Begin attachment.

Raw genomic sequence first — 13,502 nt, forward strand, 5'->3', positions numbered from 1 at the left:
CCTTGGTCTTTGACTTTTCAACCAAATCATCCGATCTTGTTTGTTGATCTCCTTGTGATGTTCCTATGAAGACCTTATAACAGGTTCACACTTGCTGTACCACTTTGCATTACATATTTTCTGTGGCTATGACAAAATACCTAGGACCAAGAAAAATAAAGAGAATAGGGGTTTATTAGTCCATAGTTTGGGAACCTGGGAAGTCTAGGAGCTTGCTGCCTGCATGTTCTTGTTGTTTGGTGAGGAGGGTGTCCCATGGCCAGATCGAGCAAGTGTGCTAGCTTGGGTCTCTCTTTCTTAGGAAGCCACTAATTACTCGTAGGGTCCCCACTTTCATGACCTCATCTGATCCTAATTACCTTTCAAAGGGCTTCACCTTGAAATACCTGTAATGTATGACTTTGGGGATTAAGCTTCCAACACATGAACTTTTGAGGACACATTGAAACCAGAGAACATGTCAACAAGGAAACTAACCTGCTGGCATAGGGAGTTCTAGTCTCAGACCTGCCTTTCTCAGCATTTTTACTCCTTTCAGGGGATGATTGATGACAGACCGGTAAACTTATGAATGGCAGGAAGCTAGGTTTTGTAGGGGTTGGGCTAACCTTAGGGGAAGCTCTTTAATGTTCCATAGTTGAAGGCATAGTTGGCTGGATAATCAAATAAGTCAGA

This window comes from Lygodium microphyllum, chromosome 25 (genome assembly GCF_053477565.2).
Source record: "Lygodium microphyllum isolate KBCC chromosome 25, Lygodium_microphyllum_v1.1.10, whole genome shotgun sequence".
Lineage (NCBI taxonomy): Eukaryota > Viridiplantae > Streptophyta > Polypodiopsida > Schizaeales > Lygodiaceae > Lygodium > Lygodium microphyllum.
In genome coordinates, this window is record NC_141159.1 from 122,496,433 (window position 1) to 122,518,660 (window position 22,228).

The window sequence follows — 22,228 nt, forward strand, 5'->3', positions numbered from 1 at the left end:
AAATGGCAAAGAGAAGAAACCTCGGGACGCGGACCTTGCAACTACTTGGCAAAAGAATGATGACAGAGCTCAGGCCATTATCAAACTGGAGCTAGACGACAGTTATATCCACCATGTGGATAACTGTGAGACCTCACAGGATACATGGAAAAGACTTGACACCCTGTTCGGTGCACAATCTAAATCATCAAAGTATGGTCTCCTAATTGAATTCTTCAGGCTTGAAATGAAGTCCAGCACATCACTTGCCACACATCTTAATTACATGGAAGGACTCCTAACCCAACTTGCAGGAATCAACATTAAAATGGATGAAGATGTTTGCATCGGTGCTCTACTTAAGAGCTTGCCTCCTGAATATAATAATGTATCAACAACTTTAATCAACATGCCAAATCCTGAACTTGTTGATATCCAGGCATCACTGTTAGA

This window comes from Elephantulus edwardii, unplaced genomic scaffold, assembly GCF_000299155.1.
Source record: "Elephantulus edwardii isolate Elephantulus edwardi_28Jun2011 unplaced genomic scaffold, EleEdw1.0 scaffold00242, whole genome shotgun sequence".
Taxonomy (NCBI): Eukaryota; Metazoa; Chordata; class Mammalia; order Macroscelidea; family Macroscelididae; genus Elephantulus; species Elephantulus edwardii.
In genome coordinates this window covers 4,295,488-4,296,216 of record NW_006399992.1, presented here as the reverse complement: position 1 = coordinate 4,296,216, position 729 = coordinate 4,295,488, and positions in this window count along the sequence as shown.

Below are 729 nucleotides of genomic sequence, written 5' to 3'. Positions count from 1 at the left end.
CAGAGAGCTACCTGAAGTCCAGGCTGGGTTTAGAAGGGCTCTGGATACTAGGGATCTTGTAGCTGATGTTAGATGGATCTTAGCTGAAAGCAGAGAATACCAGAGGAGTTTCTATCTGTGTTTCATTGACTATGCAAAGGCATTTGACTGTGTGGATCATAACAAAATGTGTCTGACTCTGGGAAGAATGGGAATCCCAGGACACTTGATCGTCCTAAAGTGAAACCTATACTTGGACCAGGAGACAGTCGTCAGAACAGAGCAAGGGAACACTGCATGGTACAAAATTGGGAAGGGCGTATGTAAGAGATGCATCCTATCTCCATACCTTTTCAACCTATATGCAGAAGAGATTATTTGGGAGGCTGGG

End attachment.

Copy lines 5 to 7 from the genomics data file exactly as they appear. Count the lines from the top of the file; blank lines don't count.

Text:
Lineage (NCBI taxonomy): Eukaryota > Viridiplantae > Streptophyta > Polypodiopsida > Schizaeales > Lygodiaceae > Lygodium > Lygodium microphyllum.
In genome coordinates, this window is record NC_141159.1 from 122,496,433 (window position 1) to 122,518,660 (window position 22,228).

The window sequence follows — 22,228 nt, forward strand, 5'->3', positions numbered from 1 at the left end: